Several representatives from the federal, state and local governments convened this week to discuss the importance of linking K-12 and postsecondary data to support college and career readiness.
The Data Quality Campaign (DQC), a national effort to improve access and use of high-quality data in education, partnered with the College Summit, a non-profit organization, to facilitate the event. Despite enormous progress made by states in the last few years, the panelists agreed that high schools need more information on what happens to graduates in order to complete the feedback loop including whether students attend further education, take remedial courses, or earn a degree.
U.S. Representative Duncan Hunter (CA) strongly supports efforts to connect data to improve educational outcomes. He stated that “If there is no stick for the federal government to use, and I don’t think there should be, then how do you make sure the job is getting done? The answer is data.”
State Senator Rich Crandall (AZ) echoed Hunter’s support, and stated that data needs to be more accessible and user-friendly for teachers and parents. Crandall said that parents rarely demand the data that they should be demanding, and spoke of the need for more parental use of school data to make changes in education at the local level.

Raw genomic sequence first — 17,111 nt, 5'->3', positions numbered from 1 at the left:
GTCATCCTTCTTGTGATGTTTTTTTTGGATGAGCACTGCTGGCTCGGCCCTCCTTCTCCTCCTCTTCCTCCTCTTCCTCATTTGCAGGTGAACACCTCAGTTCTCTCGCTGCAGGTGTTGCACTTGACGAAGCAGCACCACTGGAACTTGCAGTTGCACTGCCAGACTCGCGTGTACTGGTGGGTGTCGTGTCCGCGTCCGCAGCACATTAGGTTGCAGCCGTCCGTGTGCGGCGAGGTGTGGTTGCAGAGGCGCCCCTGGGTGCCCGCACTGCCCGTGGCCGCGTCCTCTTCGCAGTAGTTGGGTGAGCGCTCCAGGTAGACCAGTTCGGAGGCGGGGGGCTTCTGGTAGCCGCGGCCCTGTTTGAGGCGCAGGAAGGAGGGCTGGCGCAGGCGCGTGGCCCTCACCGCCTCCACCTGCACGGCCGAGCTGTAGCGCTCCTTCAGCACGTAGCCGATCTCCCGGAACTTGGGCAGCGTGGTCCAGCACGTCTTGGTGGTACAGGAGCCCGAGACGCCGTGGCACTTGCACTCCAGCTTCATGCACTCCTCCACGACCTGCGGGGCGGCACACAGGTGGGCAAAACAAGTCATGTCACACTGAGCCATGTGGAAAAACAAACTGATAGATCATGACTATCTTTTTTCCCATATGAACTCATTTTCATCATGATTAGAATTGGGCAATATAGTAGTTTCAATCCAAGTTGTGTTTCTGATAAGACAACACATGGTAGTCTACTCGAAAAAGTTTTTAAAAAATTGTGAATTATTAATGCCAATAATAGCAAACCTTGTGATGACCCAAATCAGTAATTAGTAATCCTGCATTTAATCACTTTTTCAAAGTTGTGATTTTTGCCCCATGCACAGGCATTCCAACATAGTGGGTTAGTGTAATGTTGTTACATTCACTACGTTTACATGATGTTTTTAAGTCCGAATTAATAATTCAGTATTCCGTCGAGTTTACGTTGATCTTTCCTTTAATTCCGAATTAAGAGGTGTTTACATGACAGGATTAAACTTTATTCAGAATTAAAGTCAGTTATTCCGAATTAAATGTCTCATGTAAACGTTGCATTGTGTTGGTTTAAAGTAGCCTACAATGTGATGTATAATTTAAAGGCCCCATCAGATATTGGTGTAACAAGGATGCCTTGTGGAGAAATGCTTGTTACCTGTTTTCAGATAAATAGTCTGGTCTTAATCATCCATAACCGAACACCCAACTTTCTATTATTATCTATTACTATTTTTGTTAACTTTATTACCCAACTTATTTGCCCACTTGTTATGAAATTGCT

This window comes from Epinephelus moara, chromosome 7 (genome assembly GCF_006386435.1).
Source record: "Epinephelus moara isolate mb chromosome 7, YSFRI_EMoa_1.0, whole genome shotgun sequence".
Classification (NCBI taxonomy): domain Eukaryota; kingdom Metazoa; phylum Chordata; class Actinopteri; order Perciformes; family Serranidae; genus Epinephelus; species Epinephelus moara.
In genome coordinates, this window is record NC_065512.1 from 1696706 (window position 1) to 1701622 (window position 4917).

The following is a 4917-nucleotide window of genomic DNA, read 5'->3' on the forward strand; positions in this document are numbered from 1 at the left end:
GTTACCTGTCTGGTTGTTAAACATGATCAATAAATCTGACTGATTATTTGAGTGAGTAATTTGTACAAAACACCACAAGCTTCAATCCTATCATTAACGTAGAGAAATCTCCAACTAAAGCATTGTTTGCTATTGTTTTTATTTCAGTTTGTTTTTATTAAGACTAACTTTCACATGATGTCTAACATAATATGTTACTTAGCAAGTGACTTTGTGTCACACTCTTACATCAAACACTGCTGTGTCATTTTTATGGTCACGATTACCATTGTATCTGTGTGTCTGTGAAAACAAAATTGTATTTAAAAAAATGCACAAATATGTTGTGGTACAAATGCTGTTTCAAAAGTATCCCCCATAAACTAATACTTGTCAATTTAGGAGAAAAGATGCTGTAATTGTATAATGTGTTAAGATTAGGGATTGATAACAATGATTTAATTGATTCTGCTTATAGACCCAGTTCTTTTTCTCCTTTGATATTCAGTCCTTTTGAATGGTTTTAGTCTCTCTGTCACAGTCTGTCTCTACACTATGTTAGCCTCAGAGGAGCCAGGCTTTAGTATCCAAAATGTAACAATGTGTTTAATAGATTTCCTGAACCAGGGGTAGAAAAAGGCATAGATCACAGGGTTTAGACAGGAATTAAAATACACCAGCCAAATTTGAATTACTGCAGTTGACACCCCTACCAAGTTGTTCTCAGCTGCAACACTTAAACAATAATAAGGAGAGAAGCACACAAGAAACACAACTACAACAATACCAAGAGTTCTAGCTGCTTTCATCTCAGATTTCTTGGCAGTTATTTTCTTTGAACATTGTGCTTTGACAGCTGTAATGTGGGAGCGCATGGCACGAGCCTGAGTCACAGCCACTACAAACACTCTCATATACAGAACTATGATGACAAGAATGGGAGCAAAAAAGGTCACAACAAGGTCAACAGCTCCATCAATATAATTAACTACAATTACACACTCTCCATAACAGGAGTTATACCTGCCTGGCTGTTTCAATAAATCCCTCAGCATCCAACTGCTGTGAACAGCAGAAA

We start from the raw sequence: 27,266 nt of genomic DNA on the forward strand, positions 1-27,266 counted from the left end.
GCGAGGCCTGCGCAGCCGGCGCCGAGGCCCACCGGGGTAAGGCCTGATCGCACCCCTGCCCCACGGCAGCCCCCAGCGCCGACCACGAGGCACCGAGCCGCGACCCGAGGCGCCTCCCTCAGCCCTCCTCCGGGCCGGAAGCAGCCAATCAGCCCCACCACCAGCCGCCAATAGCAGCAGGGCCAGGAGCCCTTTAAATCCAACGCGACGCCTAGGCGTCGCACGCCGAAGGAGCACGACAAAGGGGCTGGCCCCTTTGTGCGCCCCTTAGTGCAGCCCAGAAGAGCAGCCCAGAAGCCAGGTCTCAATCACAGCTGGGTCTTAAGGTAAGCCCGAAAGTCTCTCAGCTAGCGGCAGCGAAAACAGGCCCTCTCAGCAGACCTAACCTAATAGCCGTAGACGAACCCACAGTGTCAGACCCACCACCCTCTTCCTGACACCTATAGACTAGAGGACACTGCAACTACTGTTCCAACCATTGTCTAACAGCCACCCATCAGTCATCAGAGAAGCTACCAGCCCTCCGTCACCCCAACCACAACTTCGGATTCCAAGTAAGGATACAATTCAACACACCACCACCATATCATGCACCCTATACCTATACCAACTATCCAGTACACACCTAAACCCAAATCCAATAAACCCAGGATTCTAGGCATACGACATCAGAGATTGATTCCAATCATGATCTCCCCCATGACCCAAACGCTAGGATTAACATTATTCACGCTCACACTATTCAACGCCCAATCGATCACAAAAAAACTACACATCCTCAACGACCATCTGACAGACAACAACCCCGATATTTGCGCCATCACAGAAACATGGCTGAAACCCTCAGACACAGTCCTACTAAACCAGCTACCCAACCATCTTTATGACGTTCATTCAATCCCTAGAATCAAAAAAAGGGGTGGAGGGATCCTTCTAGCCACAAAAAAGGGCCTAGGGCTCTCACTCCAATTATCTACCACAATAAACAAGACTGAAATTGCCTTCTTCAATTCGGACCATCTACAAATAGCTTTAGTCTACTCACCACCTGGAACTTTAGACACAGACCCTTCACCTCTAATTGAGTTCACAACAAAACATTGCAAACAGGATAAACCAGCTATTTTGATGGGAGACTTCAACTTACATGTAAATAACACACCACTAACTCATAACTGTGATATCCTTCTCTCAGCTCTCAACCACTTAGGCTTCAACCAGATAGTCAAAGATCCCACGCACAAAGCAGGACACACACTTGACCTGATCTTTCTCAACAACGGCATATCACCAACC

The increased connection of data between K-12 and postsecondary education would benefit both types of institutions. Feedback provided to high schools on student performance in higher education would show areas of weaker performance for students. With this information, the high school can reexamine its curriculum and make changes to benefit current and future students. From the postsecondary perspective, improvements to curriculum or instruction at the high school level could decrease the number of students requiring remedial coursework upon entering college.
As DQC staff noted, states have shown significant progress in their capacity for this type of work over the last 5 years. In 2005, only 12 states reported that they have the capacity to link K-12 and postsecondary data systems. By 2010, 44 states were able to link the two systems.
Kara Herbertson, Education Policy Analyst